CDFIs have joined the calls to improve the woefully low representation of Black and Brown people in real estate. To achieve this will require that CDFIs move beyond debt financing and diversify to other forms of capital.

This year, three national CDFIs — Reinvestment Fund, Capital Impact Partners, and Low Income Investment Fund — came together to launch the Growing Diverse Housing Developers program, a four-year multimillion-dollar initiative sponsored by Wells Fargo and aimed at boosting the capacity of 27 high-impact BIPOC developers across the U.S. The program launched with a blank slate — except for an enterprise grant, any other financing product will be developed in direct partnership with the developers.

Vacant Properties in West Baltimore

BIPOC developers confront a myriad of hurdles in their attempts to bring clean energy to disinvested communities. Their input is necessary for the Biden-Harris Administration’s Justice40 Initiative, Inflation Reduction Act, and other programs to truly meet their goals.

Current frameworks of energy financing generally exclude projects in chronically disinvested communities

Generally energy grants and loans, including retrofit programs, require proof (in the form of energy audits) that the investment will generate energy savings from an existing baseline of energy consumption. However, properties in structurally underinvested communities often lack operational energy equipment. Baltimore City for example has 15,000 vacant properties in dire need of investment yet our applications for state energy grants to retrofit vacant properties were rejected because they did not have operational energy systems — a perpetual cycle of disinvestment.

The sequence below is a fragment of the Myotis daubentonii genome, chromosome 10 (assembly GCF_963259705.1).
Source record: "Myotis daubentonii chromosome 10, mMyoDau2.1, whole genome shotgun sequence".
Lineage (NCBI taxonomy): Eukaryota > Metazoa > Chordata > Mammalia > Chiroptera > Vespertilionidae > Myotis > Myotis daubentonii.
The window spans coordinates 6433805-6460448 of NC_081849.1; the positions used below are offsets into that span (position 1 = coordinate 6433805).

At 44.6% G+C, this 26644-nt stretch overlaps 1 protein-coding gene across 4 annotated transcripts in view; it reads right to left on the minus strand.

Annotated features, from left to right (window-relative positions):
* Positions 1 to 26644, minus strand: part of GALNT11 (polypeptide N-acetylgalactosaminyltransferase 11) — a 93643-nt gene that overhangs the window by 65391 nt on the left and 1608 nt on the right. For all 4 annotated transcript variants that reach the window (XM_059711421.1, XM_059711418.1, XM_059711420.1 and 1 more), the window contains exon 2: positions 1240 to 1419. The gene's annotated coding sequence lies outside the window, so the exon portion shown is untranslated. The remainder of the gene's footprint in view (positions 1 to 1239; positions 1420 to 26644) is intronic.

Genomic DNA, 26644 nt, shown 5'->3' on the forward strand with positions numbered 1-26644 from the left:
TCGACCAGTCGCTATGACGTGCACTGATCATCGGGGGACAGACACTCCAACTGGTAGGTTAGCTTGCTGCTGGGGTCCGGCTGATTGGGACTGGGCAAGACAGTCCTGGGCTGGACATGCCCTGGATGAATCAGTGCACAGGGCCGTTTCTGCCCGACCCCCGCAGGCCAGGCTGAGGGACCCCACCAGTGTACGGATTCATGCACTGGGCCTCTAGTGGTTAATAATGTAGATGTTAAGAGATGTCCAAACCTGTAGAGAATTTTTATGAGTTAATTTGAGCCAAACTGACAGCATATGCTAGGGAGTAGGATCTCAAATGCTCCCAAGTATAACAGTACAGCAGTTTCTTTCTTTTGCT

Also, a new state energy program to fund affordable housing projects that reduce their direct greenhouse gas emissions by switching from gas to electric as well as fund other energy efficiency measures in those projects, including renewable energy, has a stipulation that the projects funded be at least 35,000 square feet per building. Consequently, this stipulation excludes affordable housing projects that rehabilitate blighted single family properties such as the 15,000 vacants of Baltimore City.

The role played by energy consulting firms should be reexamined

Energy consulting firms provide much-needed services to the built environment but they can also present hurdles for smaller developers who still need to hire and pay them for the mere privilege of applying for energy programs (energy audits, etc.). Occasionally, some highly specialized energy consultants act as gatekeepers, cherry-picking who gets through. We recently encountered a situation where a firm known for its high success rate with a certain state grant informed us that they were acting as the messenger of the state energy agency when they advised us that our project did not qualify for that state grant — before we even had a chance to apply.

Always Ask The Turtle. BIPOC real estate developers, who commonly work in underinvested communities, are the foot soldiers in the nation’s quest to redress historic inequity.

We do the actual work of rebuilding disadvantaged communities and we should have an important seat at the table to guide and inform the government and CDFIs on what they don’t know or don’t see. It would be a tragedy for all of us to look back 30 years from now and conclude that the numerous initiatives to finance equitable development, sparked by the racial justice movement of 2020, were not a success.